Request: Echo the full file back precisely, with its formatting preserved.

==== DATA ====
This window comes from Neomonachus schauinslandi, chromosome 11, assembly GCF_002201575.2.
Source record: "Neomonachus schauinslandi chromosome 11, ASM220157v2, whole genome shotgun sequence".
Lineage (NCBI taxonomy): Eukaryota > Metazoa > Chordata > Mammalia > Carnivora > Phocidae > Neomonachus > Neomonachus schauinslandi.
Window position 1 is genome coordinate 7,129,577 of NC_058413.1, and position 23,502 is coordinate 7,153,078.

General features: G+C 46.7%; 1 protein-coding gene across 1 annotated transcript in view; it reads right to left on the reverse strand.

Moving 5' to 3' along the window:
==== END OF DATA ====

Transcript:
This window comes from Neomonachus schauinslandi, chromosome 11, assembly GCF_002201575.2.
Source record: "Neomonachus schauinslandi chromosome 11, ASM220157v2, whole genome shotgun sequence".
Lineage (NCBI taxonomy): Eukaryota > Metazoa > Chordata > Mammalia > Carnivora > Phocidae > Neomonachus > Neomonachus schauinslandi.
Window position 1 is genome coordinate 7,129,577 of NC_058413.1, and position 23,502 is coordinate 7,153,078.

General features: G+C 46.7%; 1 protein-coding gene across 1 annotated transcript in view; it reads right to left on the reverse strand.

Moving 5' to 3' along the window: